Magic will also host guided gladed, sidecountry and backcountry tours out of its Learning Center. Uphill Clinics will be offered on January 20th, February 10th and March 10th.
“Magic is now a growing recreational resource to our community and customers,” said resort president Geoff Hatheway. “No doubt we’re a bit unconventional and counter-cultural here, so we enthusiastically embrace unique ways to get up and down this challenging mountain, which enhances Magic’s spirited, sport-centric vibe. New Alpine Touring and snowshoe events and offerings fits with that mindset.”
Both Magic and Bolton will host a series of events to introduce the public to backcountry. Magic will host three race series events that will kick off in December. Winter Wild, “an uphill event with a twist,” begins Sunday, Dec. 17. Magic will also bring back the NE Rando Series on Jan. 6. Finally, a the WMAC Dion Snowshoes Series race will take place on Jan. 7, combining athletes’ cumulative times from both events.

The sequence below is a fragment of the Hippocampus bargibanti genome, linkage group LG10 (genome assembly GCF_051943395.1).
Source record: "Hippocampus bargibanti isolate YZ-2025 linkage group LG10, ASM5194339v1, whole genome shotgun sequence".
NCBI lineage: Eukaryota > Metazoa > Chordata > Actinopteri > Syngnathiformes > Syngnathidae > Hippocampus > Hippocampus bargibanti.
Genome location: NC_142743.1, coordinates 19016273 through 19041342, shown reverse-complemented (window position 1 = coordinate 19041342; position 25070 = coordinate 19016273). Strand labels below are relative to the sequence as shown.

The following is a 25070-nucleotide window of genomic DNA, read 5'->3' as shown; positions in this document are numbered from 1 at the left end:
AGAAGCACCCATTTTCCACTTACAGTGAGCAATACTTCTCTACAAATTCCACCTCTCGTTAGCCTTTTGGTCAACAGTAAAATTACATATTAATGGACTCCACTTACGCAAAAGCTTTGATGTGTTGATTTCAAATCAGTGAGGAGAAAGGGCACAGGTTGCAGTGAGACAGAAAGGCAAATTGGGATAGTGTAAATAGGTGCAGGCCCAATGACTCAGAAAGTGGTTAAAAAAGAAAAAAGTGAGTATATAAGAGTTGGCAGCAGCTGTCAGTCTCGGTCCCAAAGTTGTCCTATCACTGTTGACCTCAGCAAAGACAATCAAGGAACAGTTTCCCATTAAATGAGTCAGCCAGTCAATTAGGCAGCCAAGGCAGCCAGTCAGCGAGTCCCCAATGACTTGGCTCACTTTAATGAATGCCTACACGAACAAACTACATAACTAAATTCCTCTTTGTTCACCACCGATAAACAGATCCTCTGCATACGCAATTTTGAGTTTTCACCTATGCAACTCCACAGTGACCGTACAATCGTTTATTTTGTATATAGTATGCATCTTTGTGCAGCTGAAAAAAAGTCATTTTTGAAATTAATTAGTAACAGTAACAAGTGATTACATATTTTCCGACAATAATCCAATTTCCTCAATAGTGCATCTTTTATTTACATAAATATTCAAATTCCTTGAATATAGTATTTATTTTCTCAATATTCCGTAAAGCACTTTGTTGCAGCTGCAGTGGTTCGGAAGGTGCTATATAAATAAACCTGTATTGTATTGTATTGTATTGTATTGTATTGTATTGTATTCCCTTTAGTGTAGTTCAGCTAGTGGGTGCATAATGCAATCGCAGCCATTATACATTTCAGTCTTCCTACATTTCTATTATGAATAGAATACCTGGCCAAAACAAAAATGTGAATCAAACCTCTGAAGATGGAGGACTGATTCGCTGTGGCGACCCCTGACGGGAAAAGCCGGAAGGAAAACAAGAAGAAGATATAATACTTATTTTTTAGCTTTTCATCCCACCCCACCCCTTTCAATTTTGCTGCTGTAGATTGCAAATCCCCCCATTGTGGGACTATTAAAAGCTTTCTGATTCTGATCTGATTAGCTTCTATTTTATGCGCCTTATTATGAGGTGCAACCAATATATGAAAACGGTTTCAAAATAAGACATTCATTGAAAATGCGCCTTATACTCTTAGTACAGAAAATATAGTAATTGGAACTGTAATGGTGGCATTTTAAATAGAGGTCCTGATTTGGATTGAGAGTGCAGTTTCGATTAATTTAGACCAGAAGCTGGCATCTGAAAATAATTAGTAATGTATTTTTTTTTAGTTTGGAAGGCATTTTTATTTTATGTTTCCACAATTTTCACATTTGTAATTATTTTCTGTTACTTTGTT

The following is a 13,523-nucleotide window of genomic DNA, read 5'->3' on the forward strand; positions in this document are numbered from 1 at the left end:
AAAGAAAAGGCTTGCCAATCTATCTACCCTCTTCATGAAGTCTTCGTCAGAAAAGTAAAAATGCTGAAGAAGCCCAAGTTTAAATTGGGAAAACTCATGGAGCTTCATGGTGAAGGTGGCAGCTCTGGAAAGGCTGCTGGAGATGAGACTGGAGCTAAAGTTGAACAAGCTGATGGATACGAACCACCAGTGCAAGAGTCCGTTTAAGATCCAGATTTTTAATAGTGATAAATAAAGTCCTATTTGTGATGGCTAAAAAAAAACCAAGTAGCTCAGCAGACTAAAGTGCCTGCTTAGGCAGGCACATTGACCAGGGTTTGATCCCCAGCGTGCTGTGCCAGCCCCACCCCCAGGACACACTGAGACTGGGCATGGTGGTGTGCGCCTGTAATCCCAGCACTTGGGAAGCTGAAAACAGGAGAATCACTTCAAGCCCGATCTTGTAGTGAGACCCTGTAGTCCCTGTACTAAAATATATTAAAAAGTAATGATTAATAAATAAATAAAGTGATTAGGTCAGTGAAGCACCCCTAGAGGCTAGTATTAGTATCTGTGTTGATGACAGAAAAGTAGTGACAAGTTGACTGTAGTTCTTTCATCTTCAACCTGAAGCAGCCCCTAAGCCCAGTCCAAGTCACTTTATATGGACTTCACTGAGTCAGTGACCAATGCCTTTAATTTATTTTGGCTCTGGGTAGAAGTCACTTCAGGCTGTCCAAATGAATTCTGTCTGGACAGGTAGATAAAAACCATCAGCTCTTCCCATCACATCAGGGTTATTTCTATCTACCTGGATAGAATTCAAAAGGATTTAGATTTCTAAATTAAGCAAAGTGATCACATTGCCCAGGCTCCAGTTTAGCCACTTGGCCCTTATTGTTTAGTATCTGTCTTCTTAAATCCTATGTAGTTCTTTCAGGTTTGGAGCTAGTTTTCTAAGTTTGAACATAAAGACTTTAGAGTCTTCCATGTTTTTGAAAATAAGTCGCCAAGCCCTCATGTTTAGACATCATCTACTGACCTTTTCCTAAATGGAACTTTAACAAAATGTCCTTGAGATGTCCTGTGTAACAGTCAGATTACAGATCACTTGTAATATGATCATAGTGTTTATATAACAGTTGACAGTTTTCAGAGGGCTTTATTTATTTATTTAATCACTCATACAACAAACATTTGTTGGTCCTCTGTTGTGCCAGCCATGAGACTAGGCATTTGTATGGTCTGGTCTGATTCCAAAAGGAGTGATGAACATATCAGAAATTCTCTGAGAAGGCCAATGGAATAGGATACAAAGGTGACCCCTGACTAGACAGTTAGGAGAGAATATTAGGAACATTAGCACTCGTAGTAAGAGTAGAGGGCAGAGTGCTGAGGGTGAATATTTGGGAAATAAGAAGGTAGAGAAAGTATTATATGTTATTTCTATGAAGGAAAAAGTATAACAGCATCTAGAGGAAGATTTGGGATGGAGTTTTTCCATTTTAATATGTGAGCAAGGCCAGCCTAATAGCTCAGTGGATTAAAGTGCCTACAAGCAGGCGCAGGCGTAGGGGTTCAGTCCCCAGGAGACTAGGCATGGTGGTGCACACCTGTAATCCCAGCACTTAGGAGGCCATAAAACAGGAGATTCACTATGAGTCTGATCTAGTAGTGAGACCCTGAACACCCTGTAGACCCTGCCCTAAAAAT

Bolton will hold a two-hour Intro to the Backcountry classes on Saturday mornings, a half-day group backcountry ski on Sunday mornings, and guided backcountry lessons whenever requested. Bolton will also bring back its Tuesday night ski-mountaineering, or “skimo,” race series, during which skiers skin uphill and ski downhill.
“Our goal,” Arneson said, “is to take that first-time person from saying to themselves, ‘I’m not sure how this backcountry stuff works,’ to ‘Oh, that’s what it’s all about, now I’m ready to go.’ Backcountry skiing is one of those things that will pick up momentum and continue to grow, and we’re just at the beginning of where it might be going.”